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Fanedit.org facing litigation from MPAA

Written by Andre Yoskowitz (Google+) @ 23 Nov 2008 15:41 User comments (8)

Fanedit.org facing litigation from MPAA Fanedit.org, the most popular "FanEdit" site on the Web, has recently announced that after two years of being online, they have received a DMCA warning from the MPAA and taken down all their download links at the request of their US-based web host.
For those unfamiliar, a FanEdit of a film is "a new take on existing movie material. Anything can be changed, improved, restructured for a different watching experience and only the sky is the limit." Basically, fans edit existing films and add scenes, remove scenes, add music, add CGI, whatever they want, and recompile it as a FanEdit. The site, since the beginning has said you should not download the edits unless you own the original on VHS, DVD or Blu-ray, and even went as far as to place links to Amazon pages so you can purchase the original. Apparently this was not enough.

Boon23, founder of the site, says: "We all knew this day would come, but on the other side we all hoped, it would never. 3 days ago the MPAA has filed a DMCA warning against our download links. The result: 2 days of downtime, in which we removed all download links and all reference to them, making Fanedit.org just a showcase for fanedits without any possibility for the visitor to download.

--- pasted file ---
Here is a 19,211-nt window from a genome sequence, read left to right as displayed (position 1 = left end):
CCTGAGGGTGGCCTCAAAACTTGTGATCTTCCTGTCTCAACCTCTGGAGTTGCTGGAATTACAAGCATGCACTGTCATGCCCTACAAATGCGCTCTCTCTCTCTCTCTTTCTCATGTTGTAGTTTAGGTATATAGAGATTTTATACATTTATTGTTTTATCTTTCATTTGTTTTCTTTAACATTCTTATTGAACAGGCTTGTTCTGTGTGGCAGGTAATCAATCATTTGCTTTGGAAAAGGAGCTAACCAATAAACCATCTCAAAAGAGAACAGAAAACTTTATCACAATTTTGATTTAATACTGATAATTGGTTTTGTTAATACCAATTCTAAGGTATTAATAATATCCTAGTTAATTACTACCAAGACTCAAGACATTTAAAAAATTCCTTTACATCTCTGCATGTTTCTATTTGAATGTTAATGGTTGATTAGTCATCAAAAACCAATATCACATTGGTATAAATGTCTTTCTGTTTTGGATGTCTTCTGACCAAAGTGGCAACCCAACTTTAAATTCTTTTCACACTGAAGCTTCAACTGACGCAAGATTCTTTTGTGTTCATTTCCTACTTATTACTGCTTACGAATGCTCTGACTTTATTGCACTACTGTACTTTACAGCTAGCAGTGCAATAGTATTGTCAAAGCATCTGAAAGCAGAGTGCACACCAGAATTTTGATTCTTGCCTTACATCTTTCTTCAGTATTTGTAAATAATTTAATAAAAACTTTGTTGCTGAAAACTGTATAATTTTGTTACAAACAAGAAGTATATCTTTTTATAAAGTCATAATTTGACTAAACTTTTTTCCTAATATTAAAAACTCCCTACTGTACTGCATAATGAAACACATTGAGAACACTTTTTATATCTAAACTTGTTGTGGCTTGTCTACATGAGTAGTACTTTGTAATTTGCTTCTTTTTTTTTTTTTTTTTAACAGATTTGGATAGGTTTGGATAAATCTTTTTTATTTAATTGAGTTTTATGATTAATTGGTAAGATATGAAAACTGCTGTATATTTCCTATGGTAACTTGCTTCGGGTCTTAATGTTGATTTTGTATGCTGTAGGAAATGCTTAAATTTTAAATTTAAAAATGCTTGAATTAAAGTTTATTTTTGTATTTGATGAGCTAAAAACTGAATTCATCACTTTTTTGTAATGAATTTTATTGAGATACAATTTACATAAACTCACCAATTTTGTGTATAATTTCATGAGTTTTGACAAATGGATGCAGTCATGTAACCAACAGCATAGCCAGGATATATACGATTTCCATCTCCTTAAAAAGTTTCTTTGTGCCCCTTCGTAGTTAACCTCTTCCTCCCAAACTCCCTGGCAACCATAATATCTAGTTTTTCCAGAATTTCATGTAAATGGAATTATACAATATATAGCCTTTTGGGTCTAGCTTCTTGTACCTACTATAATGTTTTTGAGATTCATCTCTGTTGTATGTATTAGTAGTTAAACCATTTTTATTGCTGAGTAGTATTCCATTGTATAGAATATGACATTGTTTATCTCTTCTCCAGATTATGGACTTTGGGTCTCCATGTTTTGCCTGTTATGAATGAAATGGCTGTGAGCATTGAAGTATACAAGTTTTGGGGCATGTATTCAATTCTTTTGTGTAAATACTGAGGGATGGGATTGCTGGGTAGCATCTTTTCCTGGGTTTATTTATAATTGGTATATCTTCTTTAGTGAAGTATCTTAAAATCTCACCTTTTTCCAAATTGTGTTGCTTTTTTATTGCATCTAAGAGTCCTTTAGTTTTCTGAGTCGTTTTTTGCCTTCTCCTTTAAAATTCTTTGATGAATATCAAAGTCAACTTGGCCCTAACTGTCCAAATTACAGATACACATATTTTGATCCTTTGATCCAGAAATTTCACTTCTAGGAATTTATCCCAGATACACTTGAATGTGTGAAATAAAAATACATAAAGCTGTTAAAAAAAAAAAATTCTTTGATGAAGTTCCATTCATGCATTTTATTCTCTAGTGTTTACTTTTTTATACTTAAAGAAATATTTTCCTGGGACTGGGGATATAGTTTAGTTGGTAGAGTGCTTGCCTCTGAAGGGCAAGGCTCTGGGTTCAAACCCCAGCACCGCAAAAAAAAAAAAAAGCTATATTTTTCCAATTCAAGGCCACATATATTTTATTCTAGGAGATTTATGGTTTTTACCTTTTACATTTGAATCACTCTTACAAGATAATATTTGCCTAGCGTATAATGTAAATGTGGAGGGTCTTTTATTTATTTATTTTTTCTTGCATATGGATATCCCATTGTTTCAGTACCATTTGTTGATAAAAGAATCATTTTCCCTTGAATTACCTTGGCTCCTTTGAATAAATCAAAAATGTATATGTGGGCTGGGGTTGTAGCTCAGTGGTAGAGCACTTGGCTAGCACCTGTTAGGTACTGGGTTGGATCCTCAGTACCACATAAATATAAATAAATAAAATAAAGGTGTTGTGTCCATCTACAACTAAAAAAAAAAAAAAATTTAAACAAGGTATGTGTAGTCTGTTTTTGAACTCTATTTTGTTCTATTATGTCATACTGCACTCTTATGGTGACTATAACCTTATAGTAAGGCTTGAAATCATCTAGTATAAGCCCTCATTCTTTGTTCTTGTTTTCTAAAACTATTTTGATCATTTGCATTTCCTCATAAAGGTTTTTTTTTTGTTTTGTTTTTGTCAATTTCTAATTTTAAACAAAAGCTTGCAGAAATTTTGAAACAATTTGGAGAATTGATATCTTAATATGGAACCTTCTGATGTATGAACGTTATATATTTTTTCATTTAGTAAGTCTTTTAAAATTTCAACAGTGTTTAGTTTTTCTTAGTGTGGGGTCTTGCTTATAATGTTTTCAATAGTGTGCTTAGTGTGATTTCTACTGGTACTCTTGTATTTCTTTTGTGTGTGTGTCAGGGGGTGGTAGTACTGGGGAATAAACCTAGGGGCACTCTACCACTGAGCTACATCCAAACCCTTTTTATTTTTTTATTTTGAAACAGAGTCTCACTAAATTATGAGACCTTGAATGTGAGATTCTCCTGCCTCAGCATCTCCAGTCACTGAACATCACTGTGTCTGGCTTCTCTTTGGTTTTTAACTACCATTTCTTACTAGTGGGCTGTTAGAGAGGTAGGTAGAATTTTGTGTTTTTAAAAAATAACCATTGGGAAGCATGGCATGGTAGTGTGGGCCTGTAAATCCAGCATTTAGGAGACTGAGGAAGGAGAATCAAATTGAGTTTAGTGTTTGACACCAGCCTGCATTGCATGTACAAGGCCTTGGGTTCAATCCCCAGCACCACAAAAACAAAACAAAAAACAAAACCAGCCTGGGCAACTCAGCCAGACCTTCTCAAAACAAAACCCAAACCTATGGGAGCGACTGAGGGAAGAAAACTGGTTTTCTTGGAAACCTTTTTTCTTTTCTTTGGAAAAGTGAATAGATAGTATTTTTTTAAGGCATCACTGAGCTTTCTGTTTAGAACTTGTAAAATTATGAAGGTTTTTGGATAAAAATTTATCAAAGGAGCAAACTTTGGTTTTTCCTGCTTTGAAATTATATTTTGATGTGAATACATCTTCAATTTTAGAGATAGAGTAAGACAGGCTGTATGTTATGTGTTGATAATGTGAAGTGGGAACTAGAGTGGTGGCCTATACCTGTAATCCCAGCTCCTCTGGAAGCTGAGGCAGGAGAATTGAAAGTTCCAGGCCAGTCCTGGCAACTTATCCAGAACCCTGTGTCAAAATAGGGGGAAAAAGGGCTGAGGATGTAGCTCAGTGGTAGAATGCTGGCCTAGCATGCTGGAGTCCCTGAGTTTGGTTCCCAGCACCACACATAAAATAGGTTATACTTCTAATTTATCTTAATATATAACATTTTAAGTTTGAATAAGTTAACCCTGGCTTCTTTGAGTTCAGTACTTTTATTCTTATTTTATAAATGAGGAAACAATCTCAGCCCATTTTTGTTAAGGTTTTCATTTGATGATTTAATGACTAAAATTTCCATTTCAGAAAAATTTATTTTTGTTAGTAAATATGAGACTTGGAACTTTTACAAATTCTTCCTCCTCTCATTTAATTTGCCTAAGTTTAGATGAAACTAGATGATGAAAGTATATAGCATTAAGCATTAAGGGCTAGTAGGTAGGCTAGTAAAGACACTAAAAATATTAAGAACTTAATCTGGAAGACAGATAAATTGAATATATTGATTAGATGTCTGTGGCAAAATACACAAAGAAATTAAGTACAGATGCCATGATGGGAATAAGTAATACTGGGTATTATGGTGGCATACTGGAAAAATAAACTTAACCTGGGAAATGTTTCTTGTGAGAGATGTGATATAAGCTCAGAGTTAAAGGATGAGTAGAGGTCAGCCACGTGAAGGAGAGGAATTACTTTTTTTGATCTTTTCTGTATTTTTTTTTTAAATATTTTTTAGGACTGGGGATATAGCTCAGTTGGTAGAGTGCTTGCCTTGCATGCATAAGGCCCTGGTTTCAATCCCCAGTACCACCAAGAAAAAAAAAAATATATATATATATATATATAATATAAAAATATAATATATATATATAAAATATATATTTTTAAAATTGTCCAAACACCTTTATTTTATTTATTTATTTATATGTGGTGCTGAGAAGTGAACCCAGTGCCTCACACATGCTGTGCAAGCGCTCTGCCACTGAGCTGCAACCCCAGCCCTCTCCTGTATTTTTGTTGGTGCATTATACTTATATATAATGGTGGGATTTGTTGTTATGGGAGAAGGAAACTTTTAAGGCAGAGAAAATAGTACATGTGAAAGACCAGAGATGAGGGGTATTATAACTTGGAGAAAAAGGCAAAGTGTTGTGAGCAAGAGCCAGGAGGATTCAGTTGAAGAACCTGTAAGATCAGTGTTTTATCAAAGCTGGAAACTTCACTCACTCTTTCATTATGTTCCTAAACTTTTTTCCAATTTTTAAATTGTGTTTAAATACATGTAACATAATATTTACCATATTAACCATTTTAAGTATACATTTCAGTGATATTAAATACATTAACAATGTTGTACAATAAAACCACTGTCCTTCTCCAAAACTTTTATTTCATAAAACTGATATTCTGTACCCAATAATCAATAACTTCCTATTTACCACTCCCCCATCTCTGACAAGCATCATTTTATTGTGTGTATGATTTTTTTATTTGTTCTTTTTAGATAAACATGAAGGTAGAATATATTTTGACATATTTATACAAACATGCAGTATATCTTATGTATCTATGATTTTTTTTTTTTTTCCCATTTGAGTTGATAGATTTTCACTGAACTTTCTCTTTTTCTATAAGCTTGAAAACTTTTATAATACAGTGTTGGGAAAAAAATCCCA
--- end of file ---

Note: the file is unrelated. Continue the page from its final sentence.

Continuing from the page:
Our torrents page: Gone. Our Rapidshare lists: gone. And its the same on the forum.

Yes, this is a heavy and painful blow by the movie industry against a free art form, against creativity without commercial interest, against sharing between people, who all own the original versions. It seems you own your own DVDs a lot less than you thought you did.

BUT: We will prevail. Even without the links we will continue to inform you about new releases, because one thing is for sure: FANEDITS ARE NOT DEAD. It is just a bit more difficult to get a hold of them. But the internet is a vast place and he who searches will find it somewhere else."


Of course, as is always the case, the MPAA's decision to target fanedits.org has brought massive amounts of traffic to the site, making sure that FanEdits will not die anytime soon. Well done MPAA, your attempt to kill creative freedoms has backfired, again.

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8 user comments

123.11.2008 15:54

Just another way to push away the consumer which isnt surprising at all. One of the main reasons i will never purchase any movies or music. Stop supporting ppl like this and then see who will come around or go out of business because of shiety business practices....

223.11.2008 19:44

and they wonder why the movie industry is down. I for one never heard of this website, but guess what I have now......
and yet I still wont buy a DVD but will definatly toy with this site.
Thanks MPAA for ruinning anouther good thing. Kinda like how you are ruinning the industry you are trying to protect.

323.11.2008 20:39

Originally posted by b18bek9:
Just another way to push away the consumer which isnt surprising at all. One of the main reasons i will never purchase any movies or music. Stop supporting ppl like this and then see who will come around or go out of business because of shiety business practices....